I am so happy. I got my
not one, not two, but THREE Polaroids today! I ordered them from e-bay.com with much skepticism and a lot of convincing myself it’s going to be okay. After all, you can never go wrong buying three cameras for the price of $9.99. That’s $3.33 a piece even. My sister had such a negative experience with e-bay and swears against it. As a matter of fact, she advised against my impulsive purchase after I had already placed the order. And once again, my closing argument, it was only $9.99 compared to a piece of electronic device she paid for (some hundred bucks) that never came. It was a mess and since she was against a random individual and not a corporation bound by contracts and buyer-seller agreements, she had a hard time getting her money back and had to file dispute through the credit card company which took several weeks to resolve. She got her money back but will forever detest e-bay for that one individual’s careless transacting or well-planned scam. When I was looking for cameras, I made sure that the seller has the top=rated mark and read the reviews from previous buyers. This “cruzer06” guy was pretty consistent and got 100% on his reviews. So I went ahead and placed that bid. It was a little over an hour of bidding time left so I guess the item was mine which I was very happy about. I paid via PayPal and the next morning, my cameras were ready to ship. That was 3 days ago and this afternoon, my cameras came in the mail. How awesome!
Now the film. I was praying it comes the same day the camera comes in. And it did! I didn’t want to wait to test out my camera. I was pleased with the promptness of both orders. I have mentioned in my previous blog that it was because the convenient availability of the film that I decided to buy the cameras. Yes. The Impossible Project is the happy culprit. I ordered the PX 70 film which is intended mainly for SX 70 models but can be used for 600 models like the ones that I have. I picked it instead of the PX 680 because of the higher contrast and deeper dimension the photos possess after developing. The Impossible films or any Polaroid films for that matter are pricey. I guess I can’t get as trigger happy as I can like I do with my Nikon D80. Shooting with Polaroids come with a price. Literally. But that might cure my laziness with creating meaningful composition and give a subject or scene much thought before firing away. Back to the film, the PX’s and PZ’s are relatively cheaper than Polaroid films, though. Impossible films range between $21 and $25 dollars for their instant non-pro line for 8 exposures per pack. Polaroids can range from $30 to $60 a pack which fires up 10 shots. And those are expired films to begin with. Just saying though. The only thing I have to say about the Impossible people is that I hope they insulated my film better. I know other photo geeks out there probably already know that the films are loaded with chemicals to develop the film instantly and temperature can temper with the film quality. And I think it did. Some of the photos have distortions that are obviously attributed to chemical activity. They were isolated around the borders or in one corner. but I guess, that also adds character to the shot. So I was willing to let that go. I was too happy to let a little mishap ruin the Polaroid experience for me.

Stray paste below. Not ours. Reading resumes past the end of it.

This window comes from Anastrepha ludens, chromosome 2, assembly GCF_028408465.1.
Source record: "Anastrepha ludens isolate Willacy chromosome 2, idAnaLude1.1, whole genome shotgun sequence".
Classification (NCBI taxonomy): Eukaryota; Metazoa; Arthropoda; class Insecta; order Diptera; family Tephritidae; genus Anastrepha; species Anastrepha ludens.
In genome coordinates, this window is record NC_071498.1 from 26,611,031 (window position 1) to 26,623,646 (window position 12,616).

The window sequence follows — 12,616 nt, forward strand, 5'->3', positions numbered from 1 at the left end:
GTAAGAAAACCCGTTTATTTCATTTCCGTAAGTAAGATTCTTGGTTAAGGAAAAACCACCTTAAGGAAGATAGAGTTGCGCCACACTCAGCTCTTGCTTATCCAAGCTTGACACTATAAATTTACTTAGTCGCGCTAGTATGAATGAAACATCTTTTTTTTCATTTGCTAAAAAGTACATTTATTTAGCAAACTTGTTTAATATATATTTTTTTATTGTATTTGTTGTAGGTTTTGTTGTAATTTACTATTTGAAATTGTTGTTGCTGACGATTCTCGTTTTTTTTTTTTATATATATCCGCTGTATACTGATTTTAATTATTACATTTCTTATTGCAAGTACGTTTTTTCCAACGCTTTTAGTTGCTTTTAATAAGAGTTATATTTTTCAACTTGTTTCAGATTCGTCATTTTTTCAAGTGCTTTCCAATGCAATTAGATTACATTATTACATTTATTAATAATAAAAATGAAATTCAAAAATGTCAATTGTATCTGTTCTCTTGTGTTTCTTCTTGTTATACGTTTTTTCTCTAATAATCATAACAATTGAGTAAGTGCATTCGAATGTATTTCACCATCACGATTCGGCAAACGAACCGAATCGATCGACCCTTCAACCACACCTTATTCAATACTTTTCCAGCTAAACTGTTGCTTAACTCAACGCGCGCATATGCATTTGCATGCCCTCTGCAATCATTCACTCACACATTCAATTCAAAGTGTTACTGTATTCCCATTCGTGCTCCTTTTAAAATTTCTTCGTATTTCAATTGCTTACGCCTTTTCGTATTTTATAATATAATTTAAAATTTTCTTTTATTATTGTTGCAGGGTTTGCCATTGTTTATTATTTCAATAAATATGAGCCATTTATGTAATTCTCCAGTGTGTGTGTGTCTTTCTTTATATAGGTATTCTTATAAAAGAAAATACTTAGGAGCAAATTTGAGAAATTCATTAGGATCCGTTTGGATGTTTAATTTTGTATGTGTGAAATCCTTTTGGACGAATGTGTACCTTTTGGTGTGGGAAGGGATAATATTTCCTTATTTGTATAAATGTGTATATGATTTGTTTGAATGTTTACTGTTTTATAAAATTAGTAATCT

Now you must be thinking of that infamous Outkast line “shake it like a Polaroid picture.” While I am tempted to do so, I don’t think you’re supposed to with these Impossible films. To spare you the borig details, here is a video of how to correctly develop impossible films. There’s no shaking involved. Sorry. You probably still can, if you choose to.
And here’s another video which ahs nothing to do with films or cameras or photography. But this is a happy song and this music is how I felt all day. Enjoy!